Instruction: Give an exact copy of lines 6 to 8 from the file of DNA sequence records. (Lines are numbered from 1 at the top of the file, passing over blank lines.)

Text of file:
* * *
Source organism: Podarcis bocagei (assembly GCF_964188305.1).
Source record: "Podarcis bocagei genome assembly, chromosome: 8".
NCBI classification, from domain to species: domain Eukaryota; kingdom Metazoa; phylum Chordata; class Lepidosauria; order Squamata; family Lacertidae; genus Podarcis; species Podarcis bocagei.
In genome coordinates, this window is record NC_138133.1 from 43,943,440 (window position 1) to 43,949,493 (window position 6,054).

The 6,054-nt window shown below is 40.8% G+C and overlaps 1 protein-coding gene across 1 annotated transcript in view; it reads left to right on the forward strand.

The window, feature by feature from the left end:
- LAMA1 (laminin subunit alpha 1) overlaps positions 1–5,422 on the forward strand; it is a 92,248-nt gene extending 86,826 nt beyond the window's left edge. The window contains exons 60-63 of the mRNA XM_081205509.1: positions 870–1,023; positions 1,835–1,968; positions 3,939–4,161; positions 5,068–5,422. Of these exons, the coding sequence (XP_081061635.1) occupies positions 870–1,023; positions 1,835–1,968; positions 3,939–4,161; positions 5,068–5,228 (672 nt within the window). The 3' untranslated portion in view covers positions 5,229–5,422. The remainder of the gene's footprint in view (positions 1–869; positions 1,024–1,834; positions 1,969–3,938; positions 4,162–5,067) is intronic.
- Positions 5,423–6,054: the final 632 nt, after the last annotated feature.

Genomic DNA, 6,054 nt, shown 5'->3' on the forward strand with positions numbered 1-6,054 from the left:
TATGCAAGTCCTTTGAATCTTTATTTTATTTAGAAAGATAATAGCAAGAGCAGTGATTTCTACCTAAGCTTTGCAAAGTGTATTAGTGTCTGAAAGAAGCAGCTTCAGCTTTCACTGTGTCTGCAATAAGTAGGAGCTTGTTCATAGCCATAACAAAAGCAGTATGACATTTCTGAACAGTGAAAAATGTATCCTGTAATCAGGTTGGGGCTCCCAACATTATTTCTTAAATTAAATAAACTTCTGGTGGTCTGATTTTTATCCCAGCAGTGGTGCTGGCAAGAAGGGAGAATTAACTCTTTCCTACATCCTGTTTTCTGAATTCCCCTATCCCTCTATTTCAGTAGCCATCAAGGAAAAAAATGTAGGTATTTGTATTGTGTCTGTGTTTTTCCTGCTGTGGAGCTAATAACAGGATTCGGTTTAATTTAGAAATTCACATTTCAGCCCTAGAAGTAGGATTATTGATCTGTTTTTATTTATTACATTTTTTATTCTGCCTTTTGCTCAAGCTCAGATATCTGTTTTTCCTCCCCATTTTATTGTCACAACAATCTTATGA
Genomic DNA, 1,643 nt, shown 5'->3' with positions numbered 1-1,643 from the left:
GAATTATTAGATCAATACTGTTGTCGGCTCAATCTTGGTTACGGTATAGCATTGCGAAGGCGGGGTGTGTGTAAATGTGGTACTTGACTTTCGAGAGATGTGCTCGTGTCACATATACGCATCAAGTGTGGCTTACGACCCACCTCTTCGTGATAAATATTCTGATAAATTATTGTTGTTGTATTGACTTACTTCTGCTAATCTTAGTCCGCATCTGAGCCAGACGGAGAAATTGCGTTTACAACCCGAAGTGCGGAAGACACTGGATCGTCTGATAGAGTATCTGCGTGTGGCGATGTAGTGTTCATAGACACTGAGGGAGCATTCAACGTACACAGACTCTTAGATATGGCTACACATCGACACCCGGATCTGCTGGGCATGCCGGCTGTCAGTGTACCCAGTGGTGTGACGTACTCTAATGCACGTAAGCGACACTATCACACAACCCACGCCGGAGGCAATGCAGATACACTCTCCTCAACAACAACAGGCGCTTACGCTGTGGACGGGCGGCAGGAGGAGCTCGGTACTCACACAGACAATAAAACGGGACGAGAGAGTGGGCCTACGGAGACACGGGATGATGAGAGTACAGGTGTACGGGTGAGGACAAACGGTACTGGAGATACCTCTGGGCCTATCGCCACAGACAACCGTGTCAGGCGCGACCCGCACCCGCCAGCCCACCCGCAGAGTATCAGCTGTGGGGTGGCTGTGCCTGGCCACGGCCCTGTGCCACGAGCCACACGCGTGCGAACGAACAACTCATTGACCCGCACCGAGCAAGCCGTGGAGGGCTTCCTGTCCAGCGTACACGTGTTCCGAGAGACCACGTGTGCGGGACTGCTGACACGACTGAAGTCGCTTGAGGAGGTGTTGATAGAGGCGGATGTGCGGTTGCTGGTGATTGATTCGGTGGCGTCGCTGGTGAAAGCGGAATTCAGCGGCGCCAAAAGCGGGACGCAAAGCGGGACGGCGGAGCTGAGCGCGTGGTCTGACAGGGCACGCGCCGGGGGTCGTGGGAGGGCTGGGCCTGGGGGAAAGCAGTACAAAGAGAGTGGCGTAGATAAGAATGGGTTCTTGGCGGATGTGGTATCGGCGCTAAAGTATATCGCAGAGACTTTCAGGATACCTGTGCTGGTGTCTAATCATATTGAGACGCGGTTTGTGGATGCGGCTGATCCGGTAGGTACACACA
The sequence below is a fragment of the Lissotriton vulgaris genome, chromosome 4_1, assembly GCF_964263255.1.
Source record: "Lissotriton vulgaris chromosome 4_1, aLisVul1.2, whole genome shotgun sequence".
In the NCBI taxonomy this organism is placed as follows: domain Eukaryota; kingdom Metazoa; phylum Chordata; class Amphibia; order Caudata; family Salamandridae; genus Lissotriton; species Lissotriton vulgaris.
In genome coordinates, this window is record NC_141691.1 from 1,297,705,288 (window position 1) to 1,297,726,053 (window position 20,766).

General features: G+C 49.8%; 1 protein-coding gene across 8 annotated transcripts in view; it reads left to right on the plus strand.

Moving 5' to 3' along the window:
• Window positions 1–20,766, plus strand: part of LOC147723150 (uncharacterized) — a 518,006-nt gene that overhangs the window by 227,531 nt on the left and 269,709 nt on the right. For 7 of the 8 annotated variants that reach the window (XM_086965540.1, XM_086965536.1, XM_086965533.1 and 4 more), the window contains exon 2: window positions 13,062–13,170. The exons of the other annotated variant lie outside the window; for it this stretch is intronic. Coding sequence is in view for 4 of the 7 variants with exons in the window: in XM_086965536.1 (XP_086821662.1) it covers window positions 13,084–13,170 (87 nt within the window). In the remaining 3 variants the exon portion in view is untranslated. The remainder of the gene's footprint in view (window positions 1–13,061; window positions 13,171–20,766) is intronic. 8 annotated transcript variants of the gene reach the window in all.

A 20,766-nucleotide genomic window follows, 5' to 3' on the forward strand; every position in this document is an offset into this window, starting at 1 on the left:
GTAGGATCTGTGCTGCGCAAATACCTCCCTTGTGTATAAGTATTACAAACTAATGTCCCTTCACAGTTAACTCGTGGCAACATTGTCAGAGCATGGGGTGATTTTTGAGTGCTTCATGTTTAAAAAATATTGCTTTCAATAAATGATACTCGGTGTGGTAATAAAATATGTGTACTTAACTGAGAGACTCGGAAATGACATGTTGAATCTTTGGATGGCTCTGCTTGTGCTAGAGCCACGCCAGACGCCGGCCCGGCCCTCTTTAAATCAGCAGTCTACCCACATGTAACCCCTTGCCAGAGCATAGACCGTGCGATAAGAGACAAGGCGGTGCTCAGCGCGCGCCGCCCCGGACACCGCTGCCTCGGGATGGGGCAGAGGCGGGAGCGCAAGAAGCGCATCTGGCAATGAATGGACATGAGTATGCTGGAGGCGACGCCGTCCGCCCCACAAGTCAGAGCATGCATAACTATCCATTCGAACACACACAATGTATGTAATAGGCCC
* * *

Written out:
The window, feature by feature from the left end:
- LAMA1 (laminin subunit alpha 1) overlaps positions 1–5,422 on the forward strand; it is a 92,248-nt gene extending 86,826 nt beyond the window's left edge. The window contains exons 60-63 of the mRNA XM_081205509.1: positions 870–1,023; positions 1,835–1,968; positions 3,939–4,161; positions 5,068–5,422. Of these exons, the coding sequence (XP_081061635.1) occupies positions 870–1,023; positions 1,835–1,968; positions 3,939–4,161; positions 5,068–5,228 (672 nt within the window). The 3' untranslated portion in view covers positions 5,229–5,422. The remainder of the gene's footprint in view (positions 1–869; positions 1,024–1,834; positions 1,969–3,938; positions 4,162–5,067) is intronic.
- Positions 5,423–6,054: the final 632 nt, after the last annotated feature.